Barclays Plc called for the dismissal on Thursday of a lawsuit from the New York attorney general alleging the bank lied to clients about its high-speed trading venue, calling it unjustified because Barclays' customers were never misled.
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The bank's motion to dismiss the lawsuit against its private trading venue - or "dark pool" - was based on procedural and case law grounds.
The bank said Attorney General Eric Schneiderman did not have the authority to accuse the bank of fraud and deceit under New York's Martin Act, which aims to protect investors when the purchase, sale or exchange of a security is misrepresented.
The motion said that fundamentally the New York attorney general failed to identify any fraud, and did not establish material misstatements, identify victims or actual harm.
Barclays said that its clients were highly sophisticated traders and money managers who are capable of closely monitoring the quality of their trades, not glossy marketing brochures or quotes from magazine articles the attorney general cites.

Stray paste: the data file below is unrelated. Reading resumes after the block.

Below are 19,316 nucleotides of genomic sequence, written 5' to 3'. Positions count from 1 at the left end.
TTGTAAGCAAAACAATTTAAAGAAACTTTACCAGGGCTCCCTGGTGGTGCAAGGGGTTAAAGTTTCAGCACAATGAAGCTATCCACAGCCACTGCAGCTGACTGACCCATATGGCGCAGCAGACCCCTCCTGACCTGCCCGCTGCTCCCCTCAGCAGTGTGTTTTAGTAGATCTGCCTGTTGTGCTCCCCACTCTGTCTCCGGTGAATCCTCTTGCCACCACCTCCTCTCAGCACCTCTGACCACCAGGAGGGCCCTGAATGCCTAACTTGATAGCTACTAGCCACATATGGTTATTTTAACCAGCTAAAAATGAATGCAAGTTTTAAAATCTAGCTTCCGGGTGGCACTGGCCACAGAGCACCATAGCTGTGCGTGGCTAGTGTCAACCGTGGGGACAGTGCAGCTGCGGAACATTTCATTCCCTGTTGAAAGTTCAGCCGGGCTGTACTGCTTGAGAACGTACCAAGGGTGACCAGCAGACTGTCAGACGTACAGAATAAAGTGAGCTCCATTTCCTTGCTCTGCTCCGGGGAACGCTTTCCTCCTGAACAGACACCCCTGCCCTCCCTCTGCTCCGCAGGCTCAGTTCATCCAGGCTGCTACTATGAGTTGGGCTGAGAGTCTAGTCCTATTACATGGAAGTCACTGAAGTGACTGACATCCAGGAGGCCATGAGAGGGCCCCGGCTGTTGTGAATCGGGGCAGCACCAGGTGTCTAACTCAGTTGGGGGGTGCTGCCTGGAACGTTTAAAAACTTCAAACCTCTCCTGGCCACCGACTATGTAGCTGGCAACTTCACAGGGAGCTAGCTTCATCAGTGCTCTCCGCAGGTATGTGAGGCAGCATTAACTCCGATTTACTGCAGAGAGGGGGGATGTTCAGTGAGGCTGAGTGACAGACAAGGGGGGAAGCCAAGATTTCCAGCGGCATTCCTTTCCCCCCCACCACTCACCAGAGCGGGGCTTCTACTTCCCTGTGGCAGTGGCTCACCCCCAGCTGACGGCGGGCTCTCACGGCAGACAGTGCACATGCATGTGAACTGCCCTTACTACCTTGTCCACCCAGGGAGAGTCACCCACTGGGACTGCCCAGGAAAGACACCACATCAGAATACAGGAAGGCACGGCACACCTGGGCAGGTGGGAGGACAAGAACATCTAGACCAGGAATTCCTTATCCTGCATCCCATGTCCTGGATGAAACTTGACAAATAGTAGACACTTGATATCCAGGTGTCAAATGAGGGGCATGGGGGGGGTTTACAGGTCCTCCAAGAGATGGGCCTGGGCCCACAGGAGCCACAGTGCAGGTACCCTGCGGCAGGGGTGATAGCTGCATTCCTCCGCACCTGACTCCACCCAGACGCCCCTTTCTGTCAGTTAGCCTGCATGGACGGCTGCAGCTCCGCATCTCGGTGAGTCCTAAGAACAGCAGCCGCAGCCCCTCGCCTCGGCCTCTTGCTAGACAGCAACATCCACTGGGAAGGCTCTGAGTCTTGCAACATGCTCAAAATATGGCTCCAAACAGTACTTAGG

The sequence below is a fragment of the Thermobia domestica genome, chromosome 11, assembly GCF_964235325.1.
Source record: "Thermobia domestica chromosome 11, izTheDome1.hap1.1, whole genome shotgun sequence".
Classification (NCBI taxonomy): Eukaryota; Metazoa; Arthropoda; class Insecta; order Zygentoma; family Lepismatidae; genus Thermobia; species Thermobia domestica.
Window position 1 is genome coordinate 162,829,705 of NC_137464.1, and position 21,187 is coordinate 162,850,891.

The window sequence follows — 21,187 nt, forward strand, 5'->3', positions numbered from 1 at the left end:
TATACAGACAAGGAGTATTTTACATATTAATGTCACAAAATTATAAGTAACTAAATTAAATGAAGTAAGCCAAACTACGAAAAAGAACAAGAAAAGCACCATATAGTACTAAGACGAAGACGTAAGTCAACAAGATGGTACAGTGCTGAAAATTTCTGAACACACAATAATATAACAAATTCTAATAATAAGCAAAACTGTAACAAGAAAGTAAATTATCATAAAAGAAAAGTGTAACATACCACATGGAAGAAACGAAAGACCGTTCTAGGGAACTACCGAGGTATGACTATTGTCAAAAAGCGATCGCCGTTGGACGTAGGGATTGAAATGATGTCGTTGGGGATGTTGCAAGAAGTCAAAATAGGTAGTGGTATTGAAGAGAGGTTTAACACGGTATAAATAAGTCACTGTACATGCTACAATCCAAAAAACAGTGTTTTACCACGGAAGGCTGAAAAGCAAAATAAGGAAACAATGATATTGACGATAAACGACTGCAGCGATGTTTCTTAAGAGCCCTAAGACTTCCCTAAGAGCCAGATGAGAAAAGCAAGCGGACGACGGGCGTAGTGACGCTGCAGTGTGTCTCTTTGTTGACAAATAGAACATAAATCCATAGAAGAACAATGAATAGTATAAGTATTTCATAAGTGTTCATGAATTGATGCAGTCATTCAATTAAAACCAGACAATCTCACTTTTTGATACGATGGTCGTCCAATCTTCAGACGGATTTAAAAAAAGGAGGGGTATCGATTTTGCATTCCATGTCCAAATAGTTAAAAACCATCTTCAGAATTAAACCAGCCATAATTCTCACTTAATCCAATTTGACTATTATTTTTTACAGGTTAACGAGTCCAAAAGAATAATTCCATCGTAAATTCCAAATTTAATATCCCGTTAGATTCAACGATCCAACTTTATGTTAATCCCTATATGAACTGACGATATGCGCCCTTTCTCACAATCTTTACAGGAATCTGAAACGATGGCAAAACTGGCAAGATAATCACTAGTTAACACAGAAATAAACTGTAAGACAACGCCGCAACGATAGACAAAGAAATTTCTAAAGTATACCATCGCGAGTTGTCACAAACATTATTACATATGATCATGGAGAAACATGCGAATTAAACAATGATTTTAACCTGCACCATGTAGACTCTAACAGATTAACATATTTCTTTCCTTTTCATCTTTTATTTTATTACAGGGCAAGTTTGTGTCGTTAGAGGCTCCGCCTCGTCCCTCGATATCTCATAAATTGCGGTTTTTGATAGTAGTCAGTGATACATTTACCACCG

Barclays also said sales materials the bank showed clients were misconstrued by the attorney general's office, in one case making one document appear as if it were two. Seen as one document, Barclays argued a sophisticated investor would fully understand the intricacies of trading on its high-frequency venue known as LX.
In a statement Barclays said it works closely with regulators in all jurisdictions and will continue to cooperate with the New York attorney general.
"However, we do not believe that this suit is justified, and we have a duty to our shareholders, clients and staff to defend our position," the bank said.
The attorney general filed a securities fraud lawsuit against Barclays on June 25, accusing it of giving high-frequency traders, using advanced computer systems and algorithms to trade securities in milliseconds, an unfair advantage.
The lawsuit marks the highest profile case yet in the U.S. authorities' efforts to ensure that dealers are not ripping off investors in increasingly automated stock markets. It sent Barclays shares tumbling by 5 percent and saw trading activity in its dark pool slump by more than three-quarters in the two weeks after the lawsuit.
A decision on whether the case should be dismissed could take at least six months.
(Additional reporting by Steven Slater in London; reporting by Herbert Lash; Editing by Chizu Nomiyama and Tom Brown)